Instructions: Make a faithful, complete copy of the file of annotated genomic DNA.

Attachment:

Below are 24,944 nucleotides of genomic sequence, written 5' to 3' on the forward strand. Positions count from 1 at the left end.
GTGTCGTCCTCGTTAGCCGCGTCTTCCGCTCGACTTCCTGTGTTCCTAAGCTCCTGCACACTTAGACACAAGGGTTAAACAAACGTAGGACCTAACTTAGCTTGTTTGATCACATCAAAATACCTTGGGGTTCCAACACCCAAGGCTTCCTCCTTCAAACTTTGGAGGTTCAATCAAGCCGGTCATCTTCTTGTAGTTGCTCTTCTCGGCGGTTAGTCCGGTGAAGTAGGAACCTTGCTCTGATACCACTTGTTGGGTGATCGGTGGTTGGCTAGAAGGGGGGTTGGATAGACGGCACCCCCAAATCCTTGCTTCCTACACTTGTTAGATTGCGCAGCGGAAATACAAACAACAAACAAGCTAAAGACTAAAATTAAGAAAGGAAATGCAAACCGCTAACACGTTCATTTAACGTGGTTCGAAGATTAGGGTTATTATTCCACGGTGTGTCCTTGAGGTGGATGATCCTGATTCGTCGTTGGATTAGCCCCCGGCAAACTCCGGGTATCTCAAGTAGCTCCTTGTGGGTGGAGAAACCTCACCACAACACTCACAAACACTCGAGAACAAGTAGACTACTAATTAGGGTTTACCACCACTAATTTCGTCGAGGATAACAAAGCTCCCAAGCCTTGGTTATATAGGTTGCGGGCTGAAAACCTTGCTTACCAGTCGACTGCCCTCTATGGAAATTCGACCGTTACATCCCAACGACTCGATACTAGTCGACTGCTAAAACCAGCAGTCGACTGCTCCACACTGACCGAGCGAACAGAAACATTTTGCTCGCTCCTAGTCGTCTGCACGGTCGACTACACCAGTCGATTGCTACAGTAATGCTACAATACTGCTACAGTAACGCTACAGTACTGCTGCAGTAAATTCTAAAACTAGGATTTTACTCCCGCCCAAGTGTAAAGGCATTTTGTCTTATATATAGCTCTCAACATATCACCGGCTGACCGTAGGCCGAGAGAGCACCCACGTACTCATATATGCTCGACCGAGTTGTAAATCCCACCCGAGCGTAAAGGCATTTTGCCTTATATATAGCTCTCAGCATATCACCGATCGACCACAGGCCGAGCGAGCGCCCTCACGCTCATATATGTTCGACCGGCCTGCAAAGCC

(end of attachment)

Below are 24,944 nucleotides of genomic sequence, written 5' to 3' on the forward strand. Positions count from 1 at the left end.
GTGTCGTCCTCGTTAGCCGCGTCTTCCGCTCGACTTCCTGTGTTCCTAAGCTCCTGCACACTTAGACACAAGGGTTAAACAAACGTAGGACCTAACTTAGCTTGTTTGATCACATCAAAATACCTTGGGGTTCCAACACCCAAGGCTTCCTCCTTCAAACTTTGGAGGTTCAATCAAGCCGGTCATCTTCTTGTAGTTGCTCTTCTCGGCGGTTAGTCCGGTGAAGTAGGAACCTTGCTCTGATACCACTTGTTGGGTGATCGGTGGTTGGCTAGAAGGGGGGTTGGATAGACGGCACCCCCAAATCCTTGCTTCCTACACTTGTTAGATTGCGCAGCGGAAATACAAACAACAAACAAGCTAAAGACTAAAATTAAGAAAGGAAATGCAAACCGCTAACACGTTCATTTAACGTGGTTCGAAGATTAGGGTTATTATTCCACGGTGTGTCCTTGAGGTGGATGATCCTGATTCGTCGTTGGATTAGCCCCCGGCAAACTCCGGGTATCTCAAGTAGCTCCTTGTGGGTGGAGAAACCTCACCACAACACTCACAAACACTCGAGAACAAGTAGACTACTAATTAGGGTTTACCACCACTAATTTCGTCGAGGATAACAAAGCTCCCAAGCCTTGGTTATATAGGTTGCGGGCTGAAAACCTTGCTTACCAGTCGACTGCCCTCTATGGAAATTCGACCGTTACATCCCAACGACTCGATACTAGTCGACTGCTAAAACCAGCAGTCGACTGCTCCACACTGACCGAGCGAACAGAAACATTTTGCTCGCTCCTAGTCGTCTGCACGGTCGACTACACCAGTCGATTGCTACAGTAATGCTACAATACTGCTACAGTAACGCTACAGTACTGCTGCAGTAAATTCTAAAACTAGGATTTTACTCCCGCCCAAGTGTAAAGGCATTTTGTCTTATATATAGCTCTCAACATATCACCGGCTGACCGTAGGCCGAGAGAGCACCCACGTACTCATATATGCTCGACCGAGTTGTAAATCCCACCCGAGCGTAAAGGCATTTTGCCTTATATATAGCTCTCAGCATATCACCGATCGACCACAGGCCGAGCGAGCGCCCTCACGCTCATATATGTTCGACCGGCCTGCAAAGCC